Thursday, June 17, 2021

Scripting Part 2

The scripting language is mostly done now.  One new item is start script on power up.  This will be a control bit set by the PC/Mobile.  It can be cancelled by simply sending a HALT script command.  This makes installation for shows and the like, much simpler.  Connect the Brick Controller to a power supply and the script is running.  

Now I need to finish the MP3 section.  I would like to show it at #bricksbythebay.

Tuesday, June 15, 2021

Bricks By the Bay

 This weekend (virtual).  You can get tickets here.

We will be showing our line of Brick Controllers, Power Supplies and new Soft Wear.

We will be presenting on Saturday between 4PM and 5PM PDT.

Brick Controller Enclosure

What we have here is an enclosure for the USB Power supply and the Brick Controller.  These are designed mostly for the MOCs that I build.  There main purpose is to attach to the back of the MOC and provide a support methodology for the small wires that are used to light the MOC.  I have generated a quick instruction set that can be found on the web site, here.  Below is a short video explaining how it works.

Monday, June 14, 2021

Daughter Card for Brick Controller 2

Spent more time on this than I wanted.  At first I thought there was a PCB error, then realized I had swapped the two SPI ports from the proto I built earlier.  This meant having to chase down ANSEL, TRIS and port settings on the PIC32.  Once that was solved, the drive registered with Windows and we were off and running.  One interesting item is any SPI baud rate above about 500KHz has no effect on the time to write to the FLASH memory (SST26).  For now I dont care, as long as it reads fast enough to keep the MP3 decoder pipeline full.

Next was to place the MP3 decoder chip on the daughter card.  This again was chasing down incorrect settings on the PIC32, but it was finally started to respond.  Now I need to connect a headphone jack to the board and see if it is decoding properly.  The PCB design has a class D amplifier on it, I just have not improved my soldering skills enough to try it.

Wednesday, May 26, 2021

Scripting Part 1


Multiple things going on, but mostly been working on the scripting language.  I decided to put my head down and work through the issues.  I am finally at the 98% point.  There are still commands to implement and testing to be done, but it finally works.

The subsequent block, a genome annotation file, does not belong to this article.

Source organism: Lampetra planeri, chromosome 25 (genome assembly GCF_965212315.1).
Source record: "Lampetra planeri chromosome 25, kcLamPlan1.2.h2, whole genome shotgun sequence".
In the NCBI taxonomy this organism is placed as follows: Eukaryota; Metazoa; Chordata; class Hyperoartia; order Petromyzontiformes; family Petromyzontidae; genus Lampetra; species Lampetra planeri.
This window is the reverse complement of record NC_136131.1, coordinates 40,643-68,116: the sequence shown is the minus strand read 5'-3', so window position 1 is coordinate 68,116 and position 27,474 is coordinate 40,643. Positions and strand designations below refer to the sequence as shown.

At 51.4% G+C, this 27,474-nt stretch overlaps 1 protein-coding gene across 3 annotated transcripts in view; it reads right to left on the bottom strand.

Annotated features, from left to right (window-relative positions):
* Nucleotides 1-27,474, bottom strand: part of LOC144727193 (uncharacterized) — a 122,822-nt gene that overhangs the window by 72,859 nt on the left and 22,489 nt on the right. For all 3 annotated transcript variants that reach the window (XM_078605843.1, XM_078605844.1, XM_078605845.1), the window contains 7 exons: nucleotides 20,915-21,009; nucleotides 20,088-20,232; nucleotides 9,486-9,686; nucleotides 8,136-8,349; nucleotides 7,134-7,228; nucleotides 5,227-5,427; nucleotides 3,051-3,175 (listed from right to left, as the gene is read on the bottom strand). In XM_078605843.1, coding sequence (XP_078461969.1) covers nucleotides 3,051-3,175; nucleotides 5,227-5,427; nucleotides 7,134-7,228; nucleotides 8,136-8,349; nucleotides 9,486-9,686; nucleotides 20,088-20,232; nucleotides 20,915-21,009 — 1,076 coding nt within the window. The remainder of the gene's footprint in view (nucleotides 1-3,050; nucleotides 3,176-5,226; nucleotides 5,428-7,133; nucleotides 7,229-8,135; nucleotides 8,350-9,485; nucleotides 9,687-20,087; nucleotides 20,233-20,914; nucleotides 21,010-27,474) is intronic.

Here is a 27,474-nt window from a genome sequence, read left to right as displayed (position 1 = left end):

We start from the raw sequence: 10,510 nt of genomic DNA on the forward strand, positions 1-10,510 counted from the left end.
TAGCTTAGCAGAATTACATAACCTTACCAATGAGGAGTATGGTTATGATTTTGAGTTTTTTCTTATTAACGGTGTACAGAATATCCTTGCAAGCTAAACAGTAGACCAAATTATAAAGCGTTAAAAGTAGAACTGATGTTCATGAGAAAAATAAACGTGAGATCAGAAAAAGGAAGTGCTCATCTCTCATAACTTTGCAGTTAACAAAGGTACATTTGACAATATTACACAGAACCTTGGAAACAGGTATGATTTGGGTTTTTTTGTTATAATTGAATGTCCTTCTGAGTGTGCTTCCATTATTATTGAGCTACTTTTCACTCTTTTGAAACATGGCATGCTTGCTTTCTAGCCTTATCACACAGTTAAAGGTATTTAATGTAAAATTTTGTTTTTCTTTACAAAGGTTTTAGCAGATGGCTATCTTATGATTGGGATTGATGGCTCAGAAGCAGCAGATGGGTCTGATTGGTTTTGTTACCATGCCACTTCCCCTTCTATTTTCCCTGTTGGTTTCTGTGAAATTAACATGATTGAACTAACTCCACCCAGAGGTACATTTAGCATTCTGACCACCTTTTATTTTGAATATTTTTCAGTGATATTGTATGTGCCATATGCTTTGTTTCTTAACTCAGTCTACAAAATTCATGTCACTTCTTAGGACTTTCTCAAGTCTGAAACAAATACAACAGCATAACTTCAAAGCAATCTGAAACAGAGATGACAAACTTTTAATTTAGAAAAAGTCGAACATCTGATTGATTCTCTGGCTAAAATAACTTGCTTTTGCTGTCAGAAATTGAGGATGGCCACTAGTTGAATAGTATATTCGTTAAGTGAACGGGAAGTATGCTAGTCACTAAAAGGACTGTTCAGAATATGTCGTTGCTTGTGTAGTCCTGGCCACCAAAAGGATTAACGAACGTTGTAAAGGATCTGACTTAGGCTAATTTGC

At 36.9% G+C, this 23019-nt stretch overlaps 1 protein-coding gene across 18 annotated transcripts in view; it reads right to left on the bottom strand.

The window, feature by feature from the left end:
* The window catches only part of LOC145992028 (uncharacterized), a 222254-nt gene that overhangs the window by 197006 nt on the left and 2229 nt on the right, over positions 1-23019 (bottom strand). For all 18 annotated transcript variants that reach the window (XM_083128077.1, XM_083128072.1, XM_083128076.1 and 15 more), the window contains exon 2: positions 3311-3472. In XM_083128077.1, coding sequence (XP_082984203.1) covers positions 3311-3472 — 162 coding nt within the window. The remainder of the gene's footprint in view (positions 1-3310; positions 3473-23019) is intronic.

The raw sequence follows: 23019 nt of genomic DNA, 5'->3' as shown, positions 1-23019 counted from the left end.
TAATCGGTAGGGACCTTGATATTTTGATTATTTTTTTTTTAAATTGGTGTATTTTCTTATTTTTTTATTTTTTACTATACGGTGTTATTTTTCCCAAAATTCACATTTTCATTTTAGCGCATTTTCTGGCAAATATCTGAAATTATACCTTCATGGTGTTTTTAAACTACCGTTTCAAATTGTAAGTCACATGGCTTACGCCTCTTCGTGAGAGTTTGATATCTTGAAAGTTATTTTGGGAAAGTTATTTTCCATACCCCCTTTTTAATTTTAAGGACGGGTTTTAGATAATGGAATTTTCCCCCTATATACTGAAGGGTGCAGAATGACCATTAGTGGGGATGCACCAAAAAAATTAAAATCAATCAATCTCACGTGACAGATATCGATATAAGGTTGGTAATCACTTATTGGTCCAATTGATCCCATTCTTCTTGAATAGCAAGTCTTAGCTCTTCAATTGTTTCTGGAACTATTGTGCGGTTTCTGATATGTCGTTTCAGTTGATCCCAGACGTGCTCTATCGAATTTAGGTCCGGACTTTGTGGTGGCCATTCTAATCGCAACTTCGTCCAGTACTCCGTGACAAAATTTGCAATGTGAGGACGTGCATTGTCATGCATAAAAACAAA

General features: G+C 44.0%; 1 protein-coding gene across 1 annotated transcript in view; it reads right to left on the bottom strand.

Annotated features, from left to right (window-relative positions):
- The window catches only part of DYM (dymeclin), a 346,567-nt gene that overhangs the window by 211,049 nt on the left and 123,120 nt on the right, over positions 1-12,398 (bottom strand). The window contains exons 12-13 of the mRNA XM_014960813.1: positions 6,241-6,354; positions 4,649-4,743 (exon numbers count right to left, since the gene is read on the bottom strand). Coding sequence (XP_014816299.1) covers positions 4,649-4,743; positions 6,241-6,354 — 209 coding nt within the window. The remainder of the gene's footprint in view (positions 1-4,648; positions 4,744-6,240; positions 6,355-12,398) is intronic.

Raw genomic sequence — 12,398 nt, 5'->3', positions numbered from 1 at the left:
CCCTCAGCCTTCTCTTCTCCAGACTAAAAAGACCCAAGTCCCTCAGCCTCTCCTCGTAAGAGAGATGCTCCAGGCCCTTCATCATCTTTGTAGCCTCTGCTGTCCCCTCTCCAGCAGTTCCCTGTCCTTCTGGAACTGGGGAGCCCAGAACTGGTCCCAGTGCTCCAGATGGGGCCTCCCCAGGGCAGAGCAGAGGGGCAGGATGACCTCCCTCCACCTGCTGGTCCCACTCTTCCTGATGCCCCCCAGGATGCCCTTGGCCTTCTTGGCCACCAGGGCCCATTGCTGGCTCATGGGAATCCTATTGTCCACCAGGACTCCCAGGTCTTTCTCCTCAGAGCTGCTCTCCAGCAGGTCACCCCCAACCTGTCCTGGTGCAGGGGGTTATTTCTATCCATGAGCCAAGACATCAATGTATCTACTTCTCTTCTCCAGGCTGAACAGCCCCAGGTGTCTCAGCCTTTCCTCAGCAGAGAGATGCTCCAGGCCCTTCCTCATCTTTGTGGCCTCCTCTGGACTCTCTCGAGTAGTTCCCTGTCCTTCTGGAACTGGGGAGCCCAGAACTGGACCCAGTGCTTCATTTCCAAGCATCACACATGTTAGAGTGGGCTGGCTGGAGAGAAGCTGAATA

Converting to 64 bit instructions was a complicated process.  In the original Brick Buddy, there were 4 motors and 4 LEDs.  This allowed for the state of these devices to be coded into one 32 bit command.  Thus on execution, the 4 motors and the LEDs could be updated in a single instruction.  The Brick Buddy 2 has PWM control for both the motors and the LEDs.  The PWM value is contained in an 8 bit value.  Thus for the 4 motors and 10 LEDs we need 112 bits. 


Script Structure

The command format needed to change.  The upper 20 bits are consistent throughout.  The upper 8 bits is the command.  Instead of 4 bits in the previous 32bit format, this provides more flexibility for commands.  The next 12 bits is the time stamp.  I considered expanding this, but 409.6 seconds (over 6 minutes) still seems adequate for any script.  I am sure someone will come up with a need for more, but for 99% of the users this will be adequate.  The remaining 44 bits are command dependent.  

The motor command fit nicely into 64 bits.  The lower 32 bits contain the PWM value for each motor.  The next 8 bits contain the motor state (OFF, FWD, RVS, BRAKE) for each motor.  The LED command got more complicated and was broken into three commands, LED 1-LED 4, LED 5-LED 8 and LED 9-LED 10.  Again the bottom 32 bits contain the PWM value and the next 12 bits contain the LED mode (OFF, STEADY, BURST, CYCLE, PULSE).  

The remaining commands for WAIT, INPUT and MP3 functions still need to be worked out, but these are simple compared to the complexity of the Motor and LED commands.



The major problem in moving from PC/Mobile control to script control, was changing the underlying structure from a single device update to multiple devices simultaneously.  As pointed out earlier, the 32 bit structure with all the Motors and LEDs in one command was identical to what the PC/Mobile control was doing.  But in the 64 bit structure, many devices could be updated simultaneously with 4 commands or more being executed in the same time period.  Fortunately I had built most of the underlying functionality to handle this, but middle layer was geared toward the single control of the PC/Mobile interface.  This is now fixed, but it came at a price of some major reorganization.



Wednesday, April 21, 2021

Development - LED Control #3

Here is what the PC GUI end up as.  It is a little busy and I may change the theme to distinguish it from the current version.  I like that it will match the Android app.  Except the Android app has separate screens for motor and LED control.  I went with labeling brightness here, to make the Android APP more obvious.  You generally start with the PC first for development, then use the Phone to do actual control.

Still to do some cleanup and then move on to Motor Control.

Bricks By The Bay - Update #1



Looks like we will be doing virtual vending at the Bricks By The Bay 2021.  We are starting to work on what we will be showing and what specials we will be offering.  So follow us and Bricks By The Bay to see what is happening and when. 


#makerpower  #bricksbythebay


@mymakertools  @bricksbythebay


#mymakertools  #bricksbythebay_official